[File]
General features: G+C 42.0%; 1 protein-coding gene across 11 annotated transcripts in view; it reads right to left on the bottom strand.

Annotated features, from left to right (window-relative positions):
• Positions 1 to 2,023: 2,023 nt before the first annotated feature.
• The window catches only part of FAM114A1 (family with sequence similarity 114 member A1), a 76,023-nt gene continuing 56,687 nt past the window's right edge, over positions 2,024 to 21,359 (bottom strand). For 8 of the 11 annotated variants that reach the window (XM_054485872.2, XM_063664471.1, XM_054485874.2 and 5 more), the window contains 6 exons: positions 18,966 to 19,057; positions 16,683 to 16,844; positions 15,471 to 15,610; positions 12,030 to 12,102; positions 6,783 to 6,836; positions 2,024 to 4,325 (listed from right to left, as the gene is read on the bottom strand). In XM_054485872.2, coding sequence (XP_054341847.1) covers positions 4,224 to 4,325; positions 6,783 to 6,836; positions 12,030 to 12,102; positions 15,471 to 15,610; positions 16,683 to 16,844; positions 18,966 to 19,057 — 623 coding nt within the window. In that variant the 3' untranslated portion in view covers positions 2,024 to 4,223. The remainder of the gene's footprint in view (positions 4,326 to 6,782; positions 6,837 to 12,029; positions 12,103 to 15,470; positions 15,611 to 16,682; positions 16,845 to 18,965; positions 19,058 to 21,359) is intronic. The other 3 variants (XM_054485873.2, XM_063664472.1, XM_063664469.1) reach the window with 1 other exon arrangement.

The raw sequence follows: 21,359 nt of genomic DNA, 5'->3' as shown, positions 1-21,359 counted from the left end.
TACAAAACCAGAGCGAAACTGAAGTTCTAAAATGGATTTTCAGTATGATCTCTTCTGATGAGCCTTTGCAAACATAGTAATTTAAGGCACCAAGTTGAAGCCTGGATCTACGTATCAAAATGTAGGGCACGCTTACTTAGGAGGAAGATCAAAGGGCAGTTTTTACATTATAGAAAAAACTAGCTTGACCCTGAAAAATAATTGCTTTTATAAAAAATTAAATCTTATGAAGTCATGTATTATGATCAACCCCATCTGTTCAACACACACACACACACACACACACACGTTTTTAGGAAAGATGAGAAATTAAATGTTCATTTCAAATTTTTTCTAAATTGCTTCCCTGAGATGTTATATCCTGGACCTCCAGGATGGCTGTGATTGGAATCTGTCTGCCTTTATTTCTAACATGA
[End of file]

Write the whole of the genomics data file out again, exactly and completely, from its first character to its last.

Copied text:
General features: G+C 42.0%; 1 protein-coding gene across 11 annotated transcripts in view; it reads right to left on the bottom strand.

Annotated features, from left to right (window-relative positions):
• Positions 1 to 2,023: 2,023 nt before the first annotated feature.
• The window catches only part of FAM114A1 (family with sequence similarity 114 member A1), a 76,023-nt gene continuing 56,687 nt past the window's right edge, over positions 2,024 to 21,359 (bottom strand). For 8 of the 11 annotated variants that reach the window (XM_054485872.2, XM_063664471.1, XM_054485874.2 and 5 more), the window contains 6 exons: positions 18,966 to 19,057; positions 16,683 to 16,844; positions 15,471 to 15,610; positions 12,030 to 12,102; positions 6,783 to 6,836; positions 2,024 to 4,325 (listed from right to left, as the gene is read on the bottom strand). In XM_054485872.2, coding sequence (XP_054341847.1) covers positions 4,224 to 4,325; positions 6,783 to 6,836; positions 12,030 to 12,102; positions 15,471 to 15,610; positions 16,683 to 16,844; positions 18,966 to 19,057 — 623 coding nt within the window. In that variant the 3' untranslated portion in view covers positions 2,024 to 4,223. The remainder of the gene's footprint in view (positions 4,326 to 6,782; positions 6,837 to 12,029; positions 12,103 to 15,470; positions 15,611 to 16,682; positions 16,845 to 18,965; positions 19,058 to 21,359) is intronic. The other 3 variants (XM_054485873.2, XM_063664472.1, XM_063664469.1) reach the window with 1 other exon arrangement.

The raw sequence follows: 21,359 nt of genomic DNA, 5'->3' as shown, positions 1-21,359 counted from the left end.
TACAAAACCAGAGCGAAACTGAAGTTCTAAAATGGATTTTCAGTATGATCTCTTCTGATGAGCCTTTGCAAACATAGTAATTTAAGGCACCAAGTTGAAGCCTGGATCTACGTATCAAAATGTAGGGCACGCTTACTTAGGAGGAAGATCAAAGGGCAGTTTTTACATTATAGAAAAAACTAGCTTGACCCTGAAAAATAATTGCTTTTATAAAAAATTAAATCTTATGAAGTCATGTATTATGATCAACCCCATCTGTTCAACACACACACACACACACACACACACGTTTTTAGGAAAGATGAGAAATTAAATGTTCATTTCAAATTTTTTCTAAATTGCTTCCCTGAGATGTTATATCCTGGACCTCCAGGATGGCTGTGATTGGAATCTGTCTGCCTTTATTTCTAACATGA